Limitations

There are a number of behaviours and limitations that you should be aware of when using scheduled refresh in Power BI. The below items are by no means exhaustive, but simply things that I have either run into, or been made aware of.

Too much data

As I have outlined previously, the maximum size for an embedded workbook model in Power BI is 250 MB. If a user attempts to enable a larger model, they will receive an error message. However, scheduled refresh now allows for the possibility that the model could start small, and then grow to exceed this limit through refresh. What then happens when the limit is exceeded?

When the model is opened for refresh, its size is checked. If it’s OK, the refresh proceeds, and the model is updated.  If the model now exceeds the limits, the next refresh will fail, as will any attempts to work with the file through a browser, until the size of the model is reduced.

Collisions

Refreshes can take a fair amount of time. During this period, the file is not checked out exclusively to the refresh process, and if it is edited by a user in that time an edit collision could occur. If this situation arises, scheduled refresh will simply discard its updates and fail.

Frequency

As mentioned above, the two options for schedule frequency are daily and weekly. I was really hoping to see hourly. Monthly and annually would be great too. As it stands, if your data needs to be more current than daily, then Power BI still won’t work for you (without heavy customization). Of course, the reality is that daily is frequent enough for most situations, and this at least puts data refresh on par with its counterpart in PowerPivot for SharePoint.

If someone from the product team is reading this, hourly updates would be my #2 feature ask, for both Power BI and Power Pivot for SharePoint. (for the #1 ask, read on).

Limited Data Sources

At the moment, the refreshable data sources are those that are currently supported by Office 365 in the cloud (Azure SQL, SQL on Azure VMs, and OData feeds with simple or no authentication), and those supported by the Data Management Gateway (SQL Server 205 +, Oracle 10g +). A full list can be found in the official documentation here.

This is a great starting list, but it is limited. There are quite a number of other data sources that would be great to see on this list, multidimensional sources being right up there. However to my thinking, the most glaring omission on this list is Power Query.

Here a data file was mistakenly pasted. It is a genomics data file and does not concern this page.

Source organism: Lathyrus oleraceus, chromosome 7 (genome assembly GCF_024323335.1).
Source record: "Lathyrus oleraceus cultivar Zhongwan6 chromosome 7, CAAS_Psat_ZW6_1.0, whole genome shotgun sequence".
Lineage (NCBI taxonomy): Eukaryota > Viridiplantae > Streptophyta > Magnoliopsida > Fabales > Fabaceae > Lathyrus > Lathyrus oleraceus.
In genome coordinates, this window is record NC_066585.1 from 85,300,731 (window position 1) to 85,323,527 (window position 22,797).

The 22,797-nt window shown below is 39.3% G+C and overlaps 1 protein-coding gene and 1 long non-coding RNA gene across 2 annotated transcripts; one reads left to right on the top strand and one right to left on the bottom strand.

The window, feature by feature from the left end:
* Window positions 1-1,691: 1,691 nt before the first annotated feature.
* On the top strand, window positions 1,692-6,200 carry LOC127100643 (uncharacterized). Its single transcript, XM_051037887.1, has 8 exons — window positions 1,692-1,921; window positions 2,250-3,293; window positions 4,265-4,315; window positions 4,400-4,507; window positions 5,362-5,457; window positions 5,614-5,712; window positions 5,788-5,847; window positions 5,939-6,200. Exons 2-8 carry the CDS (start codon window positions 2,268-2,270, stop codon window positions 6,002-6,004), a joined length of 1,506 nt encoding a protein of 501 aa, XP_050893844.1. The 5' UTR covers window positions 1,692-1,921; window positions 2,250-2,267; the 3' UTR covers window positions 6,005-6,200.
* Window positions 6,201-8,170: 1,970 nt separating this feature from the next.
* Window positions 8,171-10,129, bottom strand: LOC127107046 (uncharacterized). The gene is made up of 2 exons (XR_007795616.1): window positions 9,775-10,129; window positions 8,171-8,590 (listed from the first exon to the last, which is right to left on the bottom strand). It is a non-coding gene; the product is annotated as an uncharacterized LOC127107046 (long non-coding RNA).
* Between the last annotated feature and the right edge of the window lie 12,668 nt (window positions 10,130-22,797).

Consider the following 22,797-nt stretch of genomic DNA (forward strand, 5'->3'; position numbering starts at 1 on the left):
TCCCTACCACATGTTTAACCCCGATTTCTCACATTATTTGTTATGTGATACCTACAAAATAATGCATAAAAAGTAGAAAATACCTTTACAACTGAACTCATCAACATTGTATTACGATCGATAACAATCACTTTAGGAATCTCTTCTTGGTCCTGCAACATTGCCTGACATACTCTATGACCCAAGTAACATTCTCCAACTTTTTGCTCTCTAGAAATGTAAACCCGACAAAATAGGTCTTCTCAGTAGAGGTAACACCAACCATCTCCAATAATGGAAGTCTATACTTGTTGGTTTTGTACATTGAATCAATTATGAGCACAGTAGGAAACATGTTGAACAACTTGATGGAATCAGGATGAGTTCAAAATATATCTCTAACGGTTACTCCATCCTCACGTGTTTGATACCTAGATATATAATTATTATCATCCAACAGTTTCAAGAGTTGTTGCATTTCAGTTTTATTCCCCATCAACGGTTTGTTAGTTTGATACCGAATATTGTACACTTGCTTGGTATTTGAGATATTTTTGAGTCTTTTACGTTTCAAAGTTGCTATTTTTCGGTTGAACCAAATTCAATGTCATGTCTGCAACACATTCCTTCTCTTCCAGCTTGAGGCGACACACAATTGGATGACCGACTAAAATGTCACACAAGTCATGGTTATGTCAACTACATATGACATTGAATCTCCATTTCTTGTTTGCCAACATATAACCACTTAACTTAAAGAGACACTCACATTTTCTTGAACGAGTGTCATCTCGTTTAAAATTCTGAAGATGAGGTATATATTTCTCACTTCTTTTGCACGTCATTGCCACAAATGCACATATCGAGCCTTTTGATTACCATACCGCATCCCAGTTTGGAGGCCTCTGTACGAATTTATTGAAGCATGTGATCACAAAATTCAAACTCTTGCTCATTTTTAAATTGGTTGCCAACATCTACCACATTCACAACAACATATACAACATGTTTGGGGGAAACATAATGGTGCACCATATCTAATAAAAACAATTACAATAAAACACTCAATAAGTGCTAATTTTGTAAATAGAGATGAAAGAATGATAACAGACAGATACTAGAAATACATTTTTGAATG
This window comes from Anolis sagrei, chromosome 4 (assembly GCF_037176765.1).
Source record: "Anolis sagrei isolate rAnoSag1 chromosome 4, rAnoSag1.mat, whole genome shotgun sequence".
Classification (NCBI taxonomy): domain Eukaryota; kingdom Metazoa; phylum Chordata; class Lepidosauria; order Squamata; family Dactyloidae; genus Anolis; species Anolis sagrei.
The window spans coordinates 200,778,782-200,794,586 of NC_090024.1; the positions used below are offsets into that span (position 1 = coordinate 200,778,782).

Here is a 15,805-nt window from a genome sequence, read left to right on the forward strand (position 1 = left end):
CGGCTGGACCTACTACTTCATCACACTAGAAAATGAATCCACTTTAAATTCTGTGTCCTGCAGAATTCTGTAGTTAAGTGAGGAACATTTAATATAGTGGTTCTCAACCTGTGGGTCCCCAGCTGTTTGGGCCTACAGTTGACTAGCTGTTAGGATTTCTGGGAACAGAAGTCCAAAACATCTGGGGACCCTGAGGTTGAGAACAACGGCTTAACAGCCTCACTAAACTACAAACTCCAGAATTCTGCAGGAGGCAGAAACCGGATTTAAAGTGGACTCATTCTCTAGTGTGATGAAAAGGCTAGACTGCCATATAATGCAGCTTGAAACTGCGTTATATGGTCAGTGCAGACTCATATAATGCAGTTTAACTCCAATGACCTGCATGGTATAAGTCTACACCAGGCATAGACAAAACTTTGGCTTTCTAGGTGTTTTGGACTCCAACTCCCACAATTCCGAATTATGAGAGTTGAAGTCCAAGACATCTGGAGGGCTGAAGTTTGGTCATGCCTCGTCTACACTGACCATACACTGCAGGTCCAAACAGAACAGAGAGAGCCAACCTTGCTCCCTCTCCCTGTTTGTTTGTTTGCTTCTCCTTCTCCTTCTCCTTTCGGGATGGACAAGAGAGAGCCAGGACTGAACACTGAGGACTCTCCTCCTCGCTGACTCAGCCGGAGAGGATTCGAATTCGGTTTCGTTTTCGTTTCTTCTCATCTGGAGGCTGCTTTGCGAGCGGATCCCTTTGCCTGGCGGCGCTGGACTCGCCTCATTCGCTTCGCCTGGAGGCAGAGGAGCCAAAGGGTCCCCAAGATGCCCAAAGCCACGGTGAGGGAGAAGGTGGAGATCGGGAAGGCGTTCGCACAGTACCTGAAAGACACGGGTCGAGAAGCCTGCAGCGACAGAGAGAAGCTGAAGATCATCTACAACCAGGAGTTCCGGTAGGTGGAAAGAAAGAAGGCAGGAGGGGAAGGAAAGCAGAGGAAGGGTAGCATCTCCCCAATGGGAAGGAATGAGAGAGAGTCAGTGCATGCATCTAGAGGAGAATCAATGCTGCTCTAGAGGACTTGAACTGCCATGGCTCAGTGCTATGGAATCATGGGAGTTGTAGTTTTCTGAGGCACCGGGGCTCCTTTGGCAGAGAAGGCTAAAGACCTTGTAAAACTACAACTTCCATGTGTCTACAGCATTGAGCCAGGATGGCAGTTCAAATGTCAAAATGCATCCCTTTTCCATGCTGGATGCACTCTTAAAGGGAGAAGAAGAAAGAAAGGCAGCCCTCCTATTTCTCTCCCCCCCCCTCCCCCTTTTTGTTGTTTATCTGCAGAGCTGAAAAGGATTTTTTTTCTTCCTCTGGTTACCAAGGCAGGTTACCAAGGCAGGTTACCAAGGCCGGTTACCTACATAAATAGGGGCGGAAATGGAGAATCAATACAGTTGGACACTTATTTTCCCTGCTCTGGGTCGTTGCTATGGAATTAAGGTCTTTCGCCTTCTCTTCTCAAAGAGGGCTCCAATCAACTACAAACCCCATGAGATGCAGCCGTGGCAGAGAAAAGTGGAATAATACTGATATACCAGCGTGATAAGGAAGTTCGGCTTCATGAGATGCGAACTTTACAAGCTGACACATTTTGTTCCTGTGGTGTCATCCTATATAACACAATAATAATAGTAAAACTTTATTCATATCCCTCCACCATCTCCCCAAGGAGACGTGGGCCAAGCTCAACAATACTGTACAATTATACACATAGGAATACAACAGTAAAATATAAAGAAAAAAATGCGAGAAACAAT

The above data sources are supported if the data was imported into the model through Power Pivot’s import feature (or the native features in Excel 2013). However, if a user takes advantage of the many excellent features available in Power Query, their model will not be automatically refreshable. I have already seen in the preview forums that this difference confuses users, and given that Power Query is a highly touted integral component of Power BI, it needs to become a first class citizen, and soon. That’s my #1 ask – again, both for Power BI and Power Pivot for SharePoint.

However, for the moment, what you need to know is that if your model is built with Power Query, it can’t be refreshed automatically.

Limitations aside, it appears to me that Power BI is an absolutely compelling value proposition, and the inclusion of scheduled refresh completes the picture. I can’t wait for it to be released into the wild. Let the games begin! 

Append Multiple Tables in Power Query

Power Query transformations can be very powerful, but they only work on one data source at a time. Sometimes data providers will only provide their data in discrete chunks, like one category per table, or data may come from different providers with the same schema. Ultimately, we want to show these different sources together with different attributes, so that it may all be analyzed simultaneously. Power Query supports this requirement through its “Append” function.

Consider the following scenario. We want to analyze alcohol consumption data. The World Health Organization provides extensive data on this, but it is reported separately for each type of alcohol.

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(source: Global Health Observatory Data Repository)

There is a source for total, but it does not break the consumption down by type. What we need to do is to append the four (beer, wine, spirits, other) categories together. To start with, we need to query for each type separately. The data is provided by the WHO as a CSV data file, but it’s directly downloadable, so we will use the “From Web” data source (which makes refresh simple and removes a download step). First we open up Excel, click the Power Query tab then click on the “From Web” external data source. We then enter the URL of our first category (beer) and click OK. The query editor window will then be opened.